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At the Capitol, in the City of Williamsburg, on Monday the third day of May, in the Near of our Lord one thousand Seven hundred and seventy-nine, and in the third year of the CommonWealth.

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An act to explain and amend the acts of General Assembly, providing a supply of money for publick eacigen

C26S. - -
WHEREAS many doubts have arisen among

the commissioners and assessors of the tax, on the construction of the act of general assembly passed in the year 1777, entitled “An Act for raising a supply of money for publick exigencies;” and also one other act passed in the year 1778, entitled “An Act to amend an act entitled An Act for raising a supply of money for

publick exigencies;” some apprehending that they

should value lands at the rates at which they would sell in gold and silver, and not what they would sell in paper bills of credit of this commonwealth or of Congress; others, that they should value them as they

* Patrick Henry, esq. was governor at the commencement of this session; but during its continuance, Thomas Jefferson, esq. Was elected his successor. t None of the acts of this session are distinguished by chapters in the original, nor are they separated by sections Such only as were published in the Chancellors’ Revisal (edit. 1785) will be *. in this edition by sections, as they were in that, QI, X. . .

Thomas Jef. ferson, esq. governor.”


would sell, were all or a great part of the lands within the commonwealth, or within a county to be offered to sale at one time, and not at the sum at which they would sell if exposed to sale in moderate quantities as happens in the ordinary course of things; and others, that as the legislature had by the latter act only tre

bled the tax laid in the former, they intended thereby

Commissioners of tax, & assessors to

be convened

that no more than three times as much money should be raised, and of course that the valuation of the present year should be the same as it was the last, without any regard to the rise in the price of property since that time, all which constructions are contrary to the intention of the said acts; and in consequence of such differences of construction, very great inequalities have arisen in the rates at which property of equal value has been assessed in different counties during the present year: Be it therefore enacted by the General Assembly, That forthwith on the receipt of this act, the commissioners of the tax for the several counties and corporations shall call together their respective assessors, to meet at their courthouse at as short a day as may be in the present year, and in the subsequent years during the continuance of this act, at such time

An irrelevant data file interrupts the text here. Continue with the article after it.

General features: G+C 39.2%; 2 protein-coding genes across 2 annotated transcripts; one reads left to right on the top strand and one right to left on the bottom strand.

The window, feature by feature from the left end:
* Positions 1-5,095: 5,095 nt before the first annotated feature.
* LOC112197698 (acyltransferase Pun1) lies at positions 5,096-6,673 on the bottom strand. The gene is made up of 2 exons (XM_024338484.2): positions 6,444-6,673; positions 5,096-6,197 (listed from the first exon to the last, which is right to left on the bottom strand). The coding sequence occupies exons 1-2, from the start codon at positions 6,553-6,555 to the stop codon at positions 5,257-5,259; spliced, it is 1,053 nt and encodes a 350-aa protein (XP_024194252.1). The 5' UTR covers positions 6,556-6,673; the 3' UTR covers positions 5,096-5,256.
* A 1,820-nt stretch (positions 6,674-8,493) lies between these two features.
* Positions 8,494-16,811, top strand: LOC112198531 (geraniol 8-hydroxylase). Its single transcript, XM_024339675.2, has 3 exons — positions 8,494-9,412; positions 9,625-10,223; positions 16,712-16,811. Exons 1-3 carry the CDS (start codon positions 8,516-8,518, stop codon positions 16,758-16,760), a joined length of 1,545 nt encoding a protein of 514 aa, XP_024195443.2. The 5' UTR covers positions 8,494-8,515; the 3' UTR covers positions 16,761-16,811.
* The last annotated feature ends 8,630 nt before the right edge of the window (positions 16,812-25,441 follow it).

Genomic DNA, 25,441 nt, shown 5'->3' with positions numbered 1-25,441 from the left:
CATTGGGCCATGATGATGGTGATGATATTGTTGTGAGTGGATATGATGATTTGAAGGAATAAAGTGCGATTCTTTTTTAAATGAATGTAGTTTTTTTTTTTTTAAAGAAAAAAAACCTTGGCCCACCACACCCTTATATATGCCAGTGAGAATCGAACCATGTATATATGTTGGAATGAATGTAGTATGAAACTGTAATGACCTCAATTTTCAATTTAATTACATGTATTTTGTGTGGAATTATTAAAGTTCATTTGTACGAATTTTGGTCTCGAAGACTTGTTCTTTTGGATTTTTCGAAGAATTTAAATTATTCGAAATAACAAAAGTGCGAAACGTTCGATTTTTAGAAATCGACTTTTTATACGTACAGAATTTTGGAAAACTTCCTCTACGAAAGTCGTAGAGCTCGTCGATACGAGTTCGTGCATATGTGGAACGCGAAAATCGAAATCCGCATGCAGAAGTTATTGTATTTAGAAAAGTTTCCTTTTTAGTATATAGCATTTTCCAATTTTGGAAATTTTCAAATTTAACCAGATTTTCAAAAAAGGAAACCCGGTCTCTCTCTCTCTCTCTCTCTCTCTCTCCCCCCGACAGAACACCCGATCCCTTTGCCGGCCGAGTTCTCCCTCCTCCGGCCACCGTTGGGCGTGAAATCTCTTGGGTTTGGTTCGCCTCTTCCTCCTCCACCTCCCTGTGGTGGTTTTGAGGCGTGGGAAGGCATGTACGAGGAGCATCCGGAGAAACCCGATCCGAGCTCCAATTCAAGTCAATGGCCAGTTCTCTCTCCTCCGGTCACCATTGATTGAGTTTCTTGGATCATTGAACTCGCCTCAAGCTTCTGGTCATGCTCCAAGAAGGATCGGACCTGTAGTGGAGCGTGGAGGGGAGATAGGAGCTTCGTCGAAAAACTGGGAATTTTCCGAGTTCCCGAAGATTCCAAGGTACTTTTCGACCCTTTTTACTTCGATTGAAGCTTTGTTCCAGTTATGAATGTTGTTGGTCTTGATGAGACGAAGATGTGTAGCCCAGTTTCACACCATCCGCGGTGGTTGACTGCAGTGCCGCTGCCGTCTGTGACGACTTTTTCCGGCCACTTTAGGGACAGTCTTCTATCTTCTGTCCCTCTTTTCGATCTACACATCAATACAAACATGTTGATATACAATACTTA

as by the said first mentioned act is directed, and be

Oath of com

missioners of


Their duty in assessing lands, lots in towns, &c.

ing there assembled, the said assessors shall take an oath or make affirmation as follows: “I do swear (or affirm) that I will when called on by the commissioners of the tax for my county, truly, candidly, and without reserve, declare the worth of the several kinds of lands within my county or corporation, as they would sell according to my opinion, if exposed to sale for ready money in paper bills of credit of this commonwealth or of Congress. So help me God.” Which oath or affirmation may be administered by any one of the commissioners: The said commissioners shall then proceed to describe the lands of their county in so many general classes, not exceeding six as their different natures or kinds may require, and shall call on each assessor singly, to declare under the obligation of his oath or affirmation, what he thinks each several kind of the said land would sell for by the acre, if exposed to sale in moderate quanti

ties according to the usual course of things for ready money, in paper bills of credit of this commonwealth or of Congress; which several opinions, together with

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